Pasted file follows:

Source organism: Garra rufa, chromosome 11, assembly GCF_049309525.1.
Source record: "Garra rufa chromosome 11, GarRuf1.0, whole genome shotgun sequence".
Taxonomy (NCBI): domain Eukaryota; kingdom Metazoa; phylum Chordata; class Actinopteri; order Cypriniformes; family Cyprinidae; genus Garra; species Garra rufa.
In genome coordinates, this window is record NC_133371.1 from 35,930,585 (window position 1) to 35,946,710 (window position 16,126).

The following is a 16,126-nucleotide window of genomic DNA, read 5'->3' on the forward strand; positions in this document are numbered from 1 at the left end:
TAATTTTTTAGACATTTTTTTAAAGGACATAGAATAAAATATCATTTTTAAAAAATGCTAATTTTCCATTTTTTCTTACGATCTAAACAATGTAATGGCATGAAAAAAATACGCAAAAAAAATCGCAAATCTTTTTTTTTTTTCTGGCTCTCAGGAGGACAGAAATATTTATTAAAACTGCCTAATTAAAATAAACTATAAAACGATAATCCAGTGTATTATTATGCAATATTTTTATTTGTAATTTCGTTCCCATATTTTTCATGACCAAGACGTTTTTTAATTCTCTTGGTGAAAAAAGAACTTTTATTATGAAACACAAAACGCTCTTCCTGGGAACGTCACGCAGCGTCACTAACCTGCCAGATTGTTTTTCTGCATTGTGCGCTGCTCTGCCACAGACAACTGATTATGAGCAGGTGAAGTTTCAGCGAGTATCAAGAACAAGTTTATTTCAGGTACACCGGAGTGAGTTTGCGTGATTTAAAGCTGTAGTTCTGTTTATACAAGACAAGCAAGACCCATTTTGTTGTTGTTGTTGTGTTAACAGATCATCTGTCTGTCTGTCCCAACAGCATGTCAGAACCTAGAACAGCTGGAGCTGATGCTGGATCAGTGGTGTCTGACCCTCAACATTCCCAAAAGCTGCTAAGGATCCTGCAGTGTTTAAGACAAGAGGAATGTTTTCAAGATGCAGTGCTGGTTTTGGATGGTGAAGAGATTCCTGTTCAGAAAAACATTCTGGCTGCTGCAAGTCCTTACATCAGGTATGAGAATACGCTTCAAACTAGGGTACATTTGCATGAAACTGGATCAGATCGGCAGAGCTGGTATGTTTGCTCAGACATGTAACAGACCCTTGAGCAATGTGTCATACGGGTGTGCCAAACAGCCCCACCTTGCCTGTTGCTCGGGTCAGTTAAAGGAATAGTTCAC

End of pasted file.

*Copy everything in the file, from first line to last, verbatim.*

Source organism: Garra rufa, chromosome 11, assembly GCF_049309525.1.
Source record: "Garra rufa chromosome 11, GarRuf1.0, whole genome shotgun sequence".
Taxonomy (NCBI): domain Eukaryota; kingdom Metazoa; phylum Chordata; class Actinopteri; order Cypriniformes; family Cyprinidae; genus Garra; species Garra rufa.
In genome coordinates, this window is record NC_133371.1 from 35,930,585 (window position 1) to 35,946,710 (window position 16,126).

The following is a 16,126-nucleotide window of genomic DNA, read 5'->3' on the forward strand; positions in this document are numbered from 1 at the left end:
TAATTTTTTAGACATTTTTTTAAAGGACATAGAATAAAATATCATTTTTAAAAAATGCTAATTTTCCATTTTTTCTTACGATCTAAACAATGTAATGGCATGAAAAAAATACGCAAAAAAAATCGCAAATCTTTTTTTTTTTTCTGGCTCTCAGGAGGACAGAAATATTTATTAAAACTGCCTAATTAAAATAAACTATAAAACGATAATCCAGTGTATTATTATGCAATATTTTTATTTGTAATTTCGTTCCCATATTTTTCATGACCAAGACGTTTTTTAATTCTCTTGGTGAAAAAAGAACTTTTATTATGAAACACAAAACGCTCTTCCTGGGAACGTCACGCAGCGTCACTAACCTGCCAGATTGTTTTTCTGCATTGTGCGCTGCTCTGCCACAGACAACTGATTATGAGCAGGTGAAGTTTCAGCGAGTATCAAGAACAAGTTTATTTCAGGTACACCGGAGTGAGTTTGCGTGATTTAAAGCTGTAGTTCTGTTTATACAAGACAAGCAAGACCCATTTTGTTGTTGTTGTTGTGTTAACAGATCATCTGTCTGTCTGTCCCAACAGCATGTCAGAACCTAGAACAGCTGGAGCTGATGCTGGATCAGTGGTGTCTGACCCTCAACATTCCCAAAAGCTGCTAAGGATCCTGCAGTGTTTAAGACAAGAGGAATGTTTTCAAGATGCAGTGCTGGTTTTGGATGGTGAAGAGATTCCTGTTCAGAAAAACATTCTGGCTGCTGCAAGTCCTTACATCAGGTATGAGAATACGCTTCAAACTAGGGTACATTTGCATGAAACTGGATCAGATCGGCAGAGCTGGTATGTTTGCTCAGACATGTAACAGACCCTTGAGCAATGTGTCATACGGGTGTGCCAAACAGCCCCACCTTGCCTGTTGCTCGGGTCAGTTAAAGGAATAGTTCAC